I’m writing this short article for any manager who is looking to make a new hire or is considering someone for a promotion. There are four criteria you should be basing every new hire or promotion opportunity on. Time and time again, I have seen the wisdom of this approach. Think of these criteria like a checklist. When considering a new hire or promotion, work through your checklist in this order of priority:
Values are a person’s deep-seated beliefs that motivate their behaviors. The question you’re seeking to answer when assessing a candidate’s core values is if their personal values are in alignment with the organization’s core values. There are tests you can give to candidates to help ascertain their values but in my opinion, the only way you can really get a sense for someone’s soul is to spend time together. Why have they made the key decisions in their life? Who are they at their core? It’s why we date before we get married. The more senior and critical the hire or promotion is to the organization, the more time you need to spend dating.
Style is how the candidate thinks, behaves, and approaches challenges and opportunities. Each of us has a style or a unique way of managing the world. Some styles are exceptional at being tactical, detailed-oriented, and executing a process. Other styles are better at being strategic, conceptual, and results-oriented. Don’t ask a fish to climb a tree. You can learn more about styles and their relative strengths and weaknesses by playing around with the World’s Fastest Personality Test. Or, you can compare the style of a candidate with the needs of an open role by test-driving the PSIU Talent Management Suite.
Skills are the technical capabilities the candidate brings to the table. For instance, if you’re hiring for a sales role, the skills question you’re seeking to answer is, “Does this candidate have high sales skills or the natural ability to develop those skills?” My preferred method to assess for skills is to have the candidate audition for the role. It’s not enough that they tell you; they need to show you. This is why athletes do try-outs, aspiring chefs cook up a meal for the owners, and actors audition for parts. It’s a skill test. In the example of the sales hire, I would run a mock sales call and see how the candidate performs.
Note that many skills can actually be trained and developed rather quickly but style and values are much more ingrained. In practice—especially when up against project deadline and resource pressures—most of us tend to sacrifice values and style fit to find someone who has past experience (a proxy for skills). I’m just as guilty of this as anyone. But every time I’ve hired like this out of expediency, it came back to bite me in the ass. It ended up costing more in time, energy, money, and lost opportunities than if I had never made the bad hire in the first place. Always try to prioritize first for values, then style, and then skills.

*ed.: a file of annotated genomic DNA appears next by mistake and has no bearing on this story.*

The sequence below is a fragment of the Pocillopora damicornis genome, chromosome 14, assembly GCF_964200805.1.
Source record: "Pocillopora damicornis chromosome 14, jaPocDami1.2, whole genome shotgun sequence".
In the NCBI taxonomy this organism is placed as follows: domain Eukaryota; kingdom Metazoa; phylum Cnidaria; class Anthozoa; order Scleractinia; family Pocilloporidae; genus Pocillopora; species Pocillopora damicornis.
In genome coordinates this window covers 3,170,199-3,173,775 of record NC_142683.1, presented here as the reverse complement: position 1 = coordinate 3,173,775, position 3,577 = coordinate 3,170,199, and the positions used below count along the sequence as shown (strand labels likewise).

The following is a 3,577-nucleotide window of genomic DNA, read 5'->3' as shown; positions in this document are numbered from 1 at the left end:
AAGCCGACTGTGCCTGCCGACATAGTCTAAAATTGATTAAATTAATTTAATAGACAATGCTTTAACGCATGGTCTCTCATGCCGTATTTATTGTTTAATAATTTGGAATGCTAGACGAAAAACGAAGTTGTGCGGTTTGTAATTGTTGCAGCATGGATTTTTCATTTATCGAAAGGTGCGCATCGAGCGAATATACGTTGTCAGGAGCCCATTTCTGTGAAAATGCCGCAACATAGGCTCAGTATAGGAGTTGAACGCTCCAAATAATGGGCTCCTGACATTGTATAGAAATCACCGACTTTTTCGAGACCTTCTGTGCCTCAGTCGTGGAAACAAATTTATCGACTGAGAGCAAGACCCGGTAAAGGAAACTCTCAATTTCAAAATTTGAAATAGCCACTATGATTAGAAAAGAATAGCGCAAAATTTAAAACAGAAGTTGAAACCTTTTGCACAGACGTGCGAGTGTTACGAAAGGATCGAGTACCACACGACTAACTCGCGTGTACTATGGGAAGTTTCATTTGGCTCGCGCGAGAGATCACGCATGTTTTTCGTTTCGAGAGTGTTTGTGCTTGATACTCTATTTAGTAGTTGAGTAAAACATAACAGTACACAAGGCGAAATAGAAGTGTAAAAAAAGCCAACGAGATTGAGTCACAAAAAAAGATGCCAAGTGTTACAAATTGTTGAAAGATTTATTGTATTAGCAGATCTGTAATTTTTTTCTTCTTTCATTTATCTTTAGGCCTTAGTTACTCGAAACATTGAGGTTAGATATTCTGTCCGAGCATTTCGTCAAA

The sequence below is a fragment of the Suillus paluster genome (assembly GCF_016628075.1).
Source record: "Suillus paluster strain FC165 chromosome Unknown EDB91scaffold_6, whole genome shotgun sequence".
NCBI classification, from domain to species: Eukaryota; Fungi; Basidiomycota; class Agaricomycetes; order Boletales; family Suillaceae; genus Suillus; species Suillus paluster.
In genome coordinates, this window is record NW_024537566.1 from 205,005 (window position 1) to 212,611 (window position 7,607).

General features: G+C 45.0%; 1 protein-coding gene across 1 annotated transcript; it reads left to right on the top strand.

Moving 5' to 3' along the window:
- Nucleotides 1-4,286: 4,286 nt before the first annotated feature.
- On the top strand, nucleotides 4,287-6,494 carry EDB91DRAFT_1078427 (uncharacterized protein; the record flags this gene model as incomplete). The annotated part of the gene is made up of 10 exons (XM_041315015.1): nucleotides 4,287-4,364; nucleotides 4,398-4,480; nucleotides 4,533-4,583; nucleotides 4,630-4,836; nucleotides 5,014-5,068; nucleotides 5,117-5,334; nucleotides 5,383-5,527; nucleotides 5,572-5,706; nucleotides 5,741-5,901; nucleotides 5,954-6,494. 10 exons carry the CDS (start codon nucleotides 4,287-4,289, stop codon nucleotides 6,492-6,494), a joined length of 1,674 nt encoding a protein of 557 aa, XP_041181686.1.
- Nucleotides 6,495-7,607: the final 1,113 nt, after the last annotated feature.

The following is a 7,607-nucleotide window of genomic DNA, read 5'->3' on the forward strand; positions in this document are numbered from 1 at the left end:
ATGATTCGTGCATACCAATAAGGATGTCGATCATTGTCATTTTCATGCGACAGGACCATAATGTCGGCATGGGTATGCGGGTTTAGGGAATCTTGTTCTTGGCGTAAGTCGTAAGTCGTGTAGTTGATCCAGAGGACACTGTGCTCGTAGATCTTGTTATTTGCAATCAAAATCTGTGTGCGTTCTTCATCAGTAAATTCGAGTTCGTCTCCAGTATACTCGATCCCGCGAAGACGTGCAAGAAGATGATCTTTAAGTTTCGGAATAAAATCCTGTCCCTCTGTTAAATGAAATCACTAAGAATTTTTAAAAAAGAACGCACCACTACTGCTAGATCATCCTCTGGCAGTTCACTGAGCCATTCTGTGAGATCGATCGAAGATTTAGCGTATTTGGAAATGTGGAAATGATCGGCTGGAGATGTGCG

When thinking about comp, you should consider the total compensation that the candidate demands. The kicker here is that, if the first three criteria are a match, then you also don’t have to pay above market rate to recruit this candidate or secure this promotion. Often, the right candidate will come on board for the new role for less than market. Why? When it’s the right candidate, they will be attracted to the whole picture. If you know basketball, you might think of Kevin Durant, who took substantially less comp from the Golden State Warriors than he could have gotten elsewhere. The reason why is that everything about the role—including the culture, style, and skills—were a great match for both sides. There are many forms of compensation. Your job is to paint a full picture of the total comp for the candidate.
Putting It All Together
I’ve written about these four criteria in-depth in my book How to Think About Hiring: Play Smarter to Win the Talent Game.
In the book, I take these same four criteria and combine them to create a picture of a “draftboard” to show how each candidate stacks up against your target or ideal profile. This makes your process very simple. Basically, your goal is to work through your checklist to determine where a potential draft pick fits on your board compared to the other candidates. If you’d like to learn more about the draftboard, just click here. Otherwise, I hope you find these four criteria—Values, Style, Skill, and Comp—helpful in making your own, smarter hiring and promotion decisions.